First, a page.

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A torn piece of blue and purple fabric flapped in the breeze. Officer Lopez couldn’t take his eyes off it. He’d desperately hoped he’d be able to return Molly to her mother safe and sound, but now his hopes were dying. He put his hand over his gun holster and headed toward the nearest building.

Lopez braced himself for a horrific scene. He burst into the building and instead found Molly alive and apparently unharmed. She was wearing an ill-fitting T-shirt and shorts and smiling at the man seated opposite her.

“Identify yourself.” Lopez drew his firearm. “What are you doing here with this girl?”

“I’m her father.” The man raised his hands. “I work here, and this is my daughter. She came to visit me.”

“This girl was reported missing by her mother.” Lopez glanced at the girl. “Molly, are you okay? Has this man harmed you? I saw the tears in your dress outside.”

“God, no!” Molly sprang to her feet.

“I tore my dress while hiking through the woods to get here. My dad would never hurt me, but my mom is psycho. Please, don’t make me go back to her!”

Lopez frowned. This case just got a whole lot stranger. “Both of you need to come back to the station with me so we can sort this out.”

“You could face kidnapping charges.” Lopez stared at Molly’s father across the table in the interview room.

“No! He didn’t do anything wrong. My friend told me he was working there, and I knew Mom would never let me see him, so I lied about where I was going.” Molly hung her head. “I lied to Dad too. I told him Mom knew I was there. Phone reception is terrible in the woods, so I knew he wouldn’t be able to check with her.”

The door opened then, and Samantha stormed in. “Arrest that man!” She pointed at Molly’s father. “He kidnapped my daughter.”

“No. Your daughter went to visit him of her own accord.” Officer Lopez stood and pointed his finger at both parents. “Whatever you two are going through, you need to sort it out. Your daughter doesn’t deserve to be caught in the middle of your bickering.”

Samantha and Josh stared at each other. Molly rolled her eyes.

“Thanks for trying, officer,” Molly said, “but my mom is toxic, and she wouldn’t survive five seconds if she had to get over herself and stop being such a—”

“Don’t talk about your mother like that,” Josh said.

Samantha stared at Josh in shock. He’d stood up for her! She remembered all the bad things she’d said about him, and a sick sense of guilt coiled in her belly. She realized now that the reason Molly wasn’t handling the divorce well was because she wasn’t dealing with it in a healthy way.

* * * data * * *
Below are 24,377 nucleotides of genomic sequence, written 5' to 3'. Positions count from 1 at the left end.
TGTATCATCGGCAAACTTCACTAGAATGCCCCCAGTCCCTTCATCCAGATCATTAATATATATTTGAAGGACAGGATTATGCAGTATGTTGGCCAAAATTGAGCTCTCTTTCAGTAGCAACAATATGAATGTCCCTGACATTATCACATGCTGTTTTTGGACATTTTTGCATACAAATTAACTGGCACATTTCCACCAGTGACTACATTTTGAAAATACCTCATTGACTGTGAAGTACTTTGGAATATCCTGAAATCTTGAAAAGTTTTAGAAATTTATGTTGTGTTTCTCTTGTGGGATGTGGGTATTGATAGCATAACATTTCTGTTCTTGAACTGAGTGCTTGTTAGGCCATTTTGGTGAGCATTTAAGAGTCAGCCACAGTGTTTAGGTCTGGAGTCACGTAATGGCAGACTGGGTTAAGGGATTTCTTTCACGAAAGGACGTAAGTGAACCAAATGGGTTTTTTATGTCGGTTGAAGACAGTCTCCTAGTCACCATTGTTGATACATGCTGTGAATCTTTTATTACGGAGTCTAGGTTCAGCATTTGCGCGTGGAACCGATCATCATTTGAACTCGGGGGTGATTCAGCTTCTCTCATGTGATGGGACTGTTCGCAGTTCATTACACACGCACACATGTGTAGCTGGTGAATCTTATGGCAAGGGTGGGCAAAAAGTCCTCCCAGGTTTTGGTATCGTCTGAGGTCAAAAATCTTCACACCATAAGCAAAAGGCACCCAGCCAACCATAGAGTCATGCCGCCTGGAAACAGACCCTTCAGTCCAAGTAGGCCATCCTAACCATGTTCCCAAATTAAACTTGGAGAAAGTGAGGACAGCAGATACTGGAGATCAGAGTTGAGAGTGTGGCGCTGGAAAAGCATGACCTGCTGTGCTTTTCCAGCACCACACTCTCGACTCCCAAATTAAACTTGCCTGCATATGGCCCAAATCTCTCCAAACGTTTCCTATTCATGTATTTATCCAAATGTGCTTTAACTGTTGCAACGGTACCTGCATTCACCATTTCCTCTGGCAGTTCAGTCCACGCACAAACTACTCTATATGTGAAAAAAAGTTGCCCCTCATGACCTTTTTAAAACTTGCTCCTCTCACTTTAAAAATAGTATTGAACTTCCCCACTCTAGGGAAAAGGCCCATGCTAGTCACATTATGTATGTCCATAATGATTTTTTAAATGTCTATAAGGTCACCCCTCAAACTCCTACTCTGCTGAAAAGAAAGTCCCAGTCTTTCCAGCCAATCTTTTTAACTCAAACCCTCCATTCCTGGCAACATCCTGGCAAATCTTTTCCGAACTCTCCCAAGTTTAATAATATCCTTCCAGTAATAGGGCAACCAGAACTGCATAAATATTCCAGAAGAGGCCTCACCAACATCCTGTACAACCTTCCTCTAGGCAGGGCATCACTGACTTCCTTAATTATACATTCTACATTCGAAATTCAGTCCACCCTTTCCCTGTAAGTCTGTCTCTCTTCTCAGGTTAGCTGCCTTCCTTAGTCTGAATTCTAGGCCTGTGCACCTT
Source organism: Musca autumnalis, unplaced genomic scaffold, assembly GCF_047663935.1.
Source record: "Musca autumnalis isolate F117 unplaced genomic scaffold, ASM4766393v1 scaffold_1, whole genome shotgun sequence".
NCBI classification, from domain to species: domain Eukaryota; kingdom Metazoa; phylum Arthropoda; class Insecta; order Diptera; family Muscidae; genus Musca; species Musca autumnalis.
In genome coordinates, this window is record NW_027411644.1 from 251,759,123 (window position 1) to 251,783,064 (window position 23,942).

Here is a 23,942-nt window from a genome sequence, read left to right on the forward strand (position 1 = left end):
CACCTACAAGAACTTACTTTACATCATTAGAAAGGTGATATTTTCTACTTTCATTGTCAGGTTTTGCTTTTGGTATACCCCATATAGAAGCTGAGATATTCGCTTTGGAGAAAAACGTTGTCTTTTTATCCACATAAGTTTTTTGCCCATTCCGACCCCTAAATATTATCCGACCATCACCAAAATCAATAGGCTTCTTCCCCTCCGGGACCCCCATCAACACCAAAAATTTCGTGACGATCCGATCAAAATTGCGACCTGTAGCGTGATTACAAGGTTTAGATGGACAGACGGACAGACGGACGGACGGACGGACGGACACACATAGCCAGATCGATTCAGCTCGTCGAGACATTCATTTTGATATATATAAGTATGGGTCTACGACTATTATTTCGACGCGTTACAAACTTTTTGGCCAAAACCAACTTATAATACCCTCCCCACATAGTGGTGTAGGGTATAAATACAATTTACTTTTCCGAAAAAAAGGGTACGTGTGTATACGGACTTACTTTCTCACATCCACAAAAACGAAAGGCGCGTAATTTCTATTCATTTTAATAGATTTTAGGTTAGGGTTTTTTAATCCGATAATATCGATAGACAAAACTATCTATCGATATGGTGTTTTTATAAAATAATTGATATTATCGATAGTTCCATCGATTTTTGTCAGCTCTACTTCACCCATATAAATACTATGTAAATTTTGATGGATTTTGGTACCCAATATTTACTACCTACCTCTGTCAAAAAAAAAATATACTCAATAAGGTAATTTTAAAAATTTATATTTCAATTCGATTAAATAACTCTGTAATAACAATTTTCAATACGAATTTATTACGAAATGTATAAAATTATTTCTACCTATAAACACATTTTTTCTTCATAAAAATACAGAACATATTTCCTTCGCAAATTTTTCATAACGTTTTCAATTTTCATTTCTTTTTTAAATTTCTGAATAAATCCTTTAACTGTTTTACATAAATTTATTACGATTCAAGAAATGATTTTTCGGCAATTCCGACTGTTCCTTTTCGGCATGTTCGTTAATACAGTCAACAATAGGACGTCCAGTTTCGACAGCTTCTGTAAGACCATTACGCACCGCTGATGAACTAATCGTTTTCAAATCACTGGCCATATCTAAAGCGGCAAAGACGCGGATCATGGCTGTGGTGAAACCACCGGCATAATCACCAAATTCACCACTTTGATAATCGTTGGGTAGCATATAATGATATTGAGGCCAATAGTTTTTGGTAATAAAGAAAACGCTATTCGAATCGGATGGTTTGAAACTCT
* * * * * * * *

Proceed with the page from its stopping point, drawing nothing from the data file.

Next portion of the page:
“Thanks, Josh, but Molly has a point.” Samantha looked at her daughter.

“I’ve exposed you to all my anger and been unfair about letting you see your father.”

“Yeah, you have.” Molly crossed her arms and watched her mother warily.

“But I’m going to put a stop to that now. I think we could benefit from family counseling. What do you think, Josh?”

Josh smiled. “I’ll do whatever it takes, Sam.”

The next day, Samantha booked a session with a therapist. Over the following months, she and Josh learned how to be effective co-parents even though they were divorced. It took a little longer for Molly to overcome the pain she’d carried since the divorce, but soon she returned to the bright, joyful person she’d always been.

What can we learn from this story?

  • Never place your children in the middle of your relationship problems. Divorce is traumatic enough for most children without having one or both parents use them as bargaining chips or emotional punching bags.
  • Just one bad experience can set a child down a dangerous path. Samantha’s bad attitude toward Josh had a negative influence on Molly. Since she could not cope healthily with her emotions, she acted out instead.

This piece is inspired by stories from the everyday lives of our readers and written by a professional writer. Any resemblance to actual names or locations is purely coincidental. All images are for illustration purposes only.